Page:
Advice for overeating at Thanksgiving - Psychology of Eating Institute


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Theia and I thought this would be a nice email to repost here. Marc does exceptional work in the field of eating psychology and functional medicine.

I agree, and I know Theia resonates when i say that: it is not worth getting ourselves in a twist with thanksgiving eating, to learn to balance respect for our bodies with enjoyment and appreciation of all the good things in life including but not only food. Food has become our reward; can you think of others? and a way to approach thanksgiving and for us in europe Christmas that celebrates everything we have with more?

Hi Andrea,

I was once contacted by CNN so they could get some “expert” advice on how not overeat during all these holiday meals.

Every year for the last several decades, some major news outlets asked me such questions around Thanksgiving as if they’ve never been asked before.

Seems that too many people are worried about eating too many calories, which would mean too many extra pounds, which means too many subsequent days of punishing exercise and food prison. What a conundrum. We’re trying to celebrate and give thanks for such bountiful amounts of food, and then we feel guilty about eating. So, when the young smart eager-to-learn interviewer at CNN asked me what the best strategy was to limit our appetite around the holidays, I had one rather un-profound answer:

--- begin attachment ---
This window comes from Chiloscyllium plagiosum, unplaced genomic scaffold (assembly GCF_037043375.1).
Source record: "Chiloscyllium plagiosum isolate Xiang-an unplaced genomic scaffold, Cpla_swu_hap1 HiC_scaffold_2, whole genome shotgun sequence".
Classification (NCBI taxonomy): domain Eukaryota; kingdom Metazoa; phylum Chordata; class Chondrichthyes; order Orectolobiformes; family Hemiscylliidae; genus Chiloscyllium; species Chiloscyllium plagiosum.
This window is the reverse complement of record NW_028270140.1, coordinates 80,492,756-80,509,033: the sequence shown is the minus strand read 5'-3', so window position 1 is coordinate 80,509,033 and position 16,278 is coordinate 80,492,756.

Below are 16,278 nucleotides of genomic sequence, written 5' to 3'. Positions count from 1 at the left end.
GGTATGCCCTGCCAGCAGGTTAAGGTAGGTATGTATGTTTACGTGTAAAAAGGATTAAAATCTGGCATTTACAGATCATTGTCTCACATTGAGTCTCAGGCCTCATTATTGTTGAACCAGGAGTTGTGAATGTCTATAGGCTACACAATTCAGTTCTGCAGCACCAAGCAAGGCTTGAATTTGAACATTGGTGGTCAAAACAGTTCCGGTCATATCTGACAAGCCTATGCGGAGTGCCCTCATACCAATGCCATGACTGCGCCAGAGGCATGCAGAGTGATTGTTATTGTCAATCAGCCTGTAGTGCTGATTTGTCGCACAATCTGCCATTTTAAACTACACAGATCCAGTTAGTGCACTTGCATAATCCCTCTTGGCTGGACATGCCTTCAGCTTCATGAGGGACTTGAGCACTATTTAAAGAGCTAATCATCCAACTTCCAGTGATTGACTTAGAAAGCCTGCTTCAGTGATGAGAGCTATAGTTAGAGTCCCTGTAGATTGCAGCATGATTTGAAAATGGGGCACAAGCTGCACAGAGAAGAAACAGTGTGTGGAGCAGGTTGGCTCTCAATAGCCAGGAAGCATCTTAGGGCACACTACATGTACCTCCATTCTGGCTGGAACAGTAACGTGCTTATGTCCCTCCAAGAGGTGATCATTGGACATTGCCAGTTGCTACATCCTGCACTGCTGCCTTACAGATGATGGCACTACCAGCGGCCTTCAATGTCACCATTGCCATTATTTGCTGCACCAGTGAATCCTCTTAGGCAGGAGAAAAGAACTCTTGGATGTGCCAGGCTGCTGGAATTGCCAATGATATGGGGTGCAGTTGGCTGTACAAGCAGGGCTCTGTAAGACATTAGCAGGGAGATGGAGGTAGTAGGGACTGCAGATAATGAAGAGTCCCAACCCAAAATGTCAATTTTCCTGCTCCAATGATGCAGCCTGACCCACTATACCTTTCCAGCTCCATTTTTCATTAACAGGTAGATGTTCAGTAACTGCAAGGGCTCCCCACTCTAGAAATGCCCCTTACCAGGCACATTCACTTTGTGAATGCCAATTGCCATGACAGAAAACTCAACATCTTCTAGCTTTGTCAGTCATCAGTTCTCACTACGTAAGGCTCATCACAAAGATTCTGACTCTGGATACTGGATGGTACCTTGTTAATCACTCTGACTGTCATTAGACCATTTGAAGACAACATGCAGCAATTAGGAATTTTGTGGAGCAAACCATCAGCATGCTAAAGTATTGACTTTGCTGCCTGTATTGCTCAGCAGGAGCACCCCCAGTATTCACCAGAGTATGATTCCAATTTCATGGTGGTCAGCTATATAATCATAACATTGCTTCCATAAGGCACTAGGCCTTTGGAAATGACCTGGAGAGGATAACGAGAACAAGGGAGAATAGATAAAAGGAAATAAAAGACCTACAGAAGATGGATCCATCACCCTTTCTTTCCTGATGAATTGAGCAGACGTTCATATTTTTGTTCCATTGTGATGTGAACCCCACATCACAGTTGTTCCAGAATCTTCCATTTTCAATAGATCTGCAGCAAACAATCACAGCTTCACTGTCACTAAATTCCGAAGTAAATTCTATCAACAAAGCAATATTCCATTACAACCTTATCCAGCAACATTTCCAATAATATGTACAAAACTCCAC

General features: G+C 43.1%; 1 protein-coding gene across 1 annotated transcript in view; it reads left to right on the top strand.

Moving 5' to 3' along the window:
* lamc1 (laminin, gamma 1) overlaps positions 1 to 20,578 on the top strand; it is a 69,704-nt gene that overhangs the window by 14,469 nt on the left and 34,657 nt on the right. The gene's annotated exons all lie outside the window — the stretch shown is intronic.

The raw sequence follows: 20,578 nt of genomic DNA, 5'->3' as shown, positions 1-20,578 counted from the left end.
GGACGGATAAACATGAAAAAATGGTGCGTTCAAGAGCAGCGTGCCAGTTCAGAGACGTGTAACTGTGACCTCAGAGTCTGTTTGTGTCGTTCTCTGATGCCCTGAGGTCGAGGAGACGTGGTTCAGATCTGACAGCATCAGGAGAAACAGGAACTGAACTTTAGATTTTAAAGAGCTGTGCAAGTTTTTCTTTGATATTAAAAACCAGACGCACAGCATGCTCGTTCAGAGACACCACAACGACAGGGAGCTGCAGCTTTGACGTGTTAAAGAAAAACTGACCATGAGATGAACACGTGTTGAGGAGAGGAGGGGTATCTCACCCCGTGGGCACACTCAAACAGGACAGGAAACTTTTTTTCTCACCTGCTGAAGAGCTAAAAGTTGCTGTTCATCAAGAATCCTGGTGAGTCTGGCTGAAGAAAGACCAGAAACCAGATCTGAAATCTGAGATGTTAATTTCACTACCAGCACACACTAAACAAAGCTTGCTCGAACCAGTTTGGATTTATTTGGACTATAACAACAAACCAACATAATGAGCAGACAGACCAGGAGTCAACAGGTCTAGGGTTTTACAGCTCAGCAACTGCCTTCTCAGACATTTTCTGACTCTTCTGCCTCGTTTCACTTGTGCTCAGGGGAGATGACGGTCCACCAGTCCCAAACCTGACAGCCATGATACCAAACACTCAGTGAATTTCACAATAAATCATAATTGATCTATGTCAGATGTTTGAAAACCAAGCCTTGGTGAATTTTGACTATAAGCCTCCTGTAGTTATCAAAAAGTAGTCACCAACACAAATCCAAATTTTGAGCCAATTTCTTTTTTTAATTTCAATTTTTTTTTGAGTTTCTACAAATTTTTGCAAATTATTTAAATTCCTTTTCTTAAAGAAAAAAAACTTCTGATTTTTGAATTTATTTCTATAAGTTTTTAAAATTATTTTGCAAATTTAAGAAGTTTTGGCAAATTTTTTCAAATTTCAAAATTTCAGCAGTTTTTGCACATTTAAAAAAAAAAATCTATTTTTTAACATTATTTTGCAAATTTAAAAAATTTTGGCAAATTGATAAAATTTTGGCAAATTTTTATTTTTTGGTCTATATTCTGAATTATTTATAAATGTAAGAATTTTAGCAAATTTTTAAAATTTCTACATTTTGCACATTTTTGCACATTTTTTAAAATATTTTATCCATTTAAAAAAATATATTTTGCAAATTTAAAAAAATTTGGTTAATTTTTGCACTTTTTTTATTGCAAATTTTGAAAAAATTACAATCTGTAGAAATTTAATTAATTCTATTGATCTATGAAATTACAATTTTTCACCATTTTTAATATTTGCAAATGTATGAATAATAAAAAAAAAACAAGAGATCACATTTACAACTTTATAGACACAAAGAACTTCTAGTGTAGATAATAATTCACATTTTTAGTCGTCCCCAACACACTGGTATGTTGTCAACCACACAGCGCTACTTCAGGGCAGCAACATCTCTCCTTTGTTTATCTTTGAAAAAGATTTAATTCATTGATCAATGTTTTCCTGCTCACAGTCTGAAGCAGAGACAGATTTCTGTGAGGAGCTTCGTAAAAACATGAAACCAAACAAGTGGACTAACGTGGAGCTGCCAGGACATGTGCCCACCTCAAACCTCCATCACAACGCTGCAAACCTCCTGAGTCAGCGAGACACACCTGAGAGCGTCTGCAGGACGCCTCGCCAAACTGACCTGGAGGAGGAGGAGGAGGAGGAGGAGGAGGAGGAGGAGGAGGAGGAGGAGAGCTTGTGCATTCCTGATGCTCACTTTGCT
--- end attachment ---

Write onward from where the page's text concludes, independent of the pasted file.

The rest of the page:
Don’t.

I went on to say that I felt we needed, as a culture, more ritual. But the healthy kind of ritual.

The type of ritual where we can stop the work, slow down, feast, feel, discuss, giggle, pontificate, resuscitate, inebriate, integrate, and above all else, celebrate. Far too much time is spent in the American way of chasing after more. Yet more never seems to be enough.

Giving thanks is a rather odd notion in the material times we live in. Some of us have access to so much food, but we’re taught to have a fear of eating, fears of body fat, and and to be gripped by illogical images about what’s considered “attractive.”

Ritual can heal us. The human psyche loves repetition, loves eternally returning to a happy and holy place. Holiday meals can be this time. Calorie-count another time. Give thanks for food, for love, for life, for your body, for what you have right now. Healing happens when love is present.

Metabolism gets hotter when we relax. Digestion is empowered when we feel pleasured. And food increases in nutritional value when it’s shared with others.

Thank you for your continued friendship and camaraderie and support. Though we likely haven’t met, I believe you and I are enthusiastic about and committed to the same positive messages about food, nutrition, health, and Life. The world needs so much healing. Lets give thanks that we are fortunate enough to be up to the task. And for one day, and at least one day, lets celebrate the Journey.

My warmest regards,

Marc David
Founder, Institute for the Psychology of Eating
psychologyofeating.com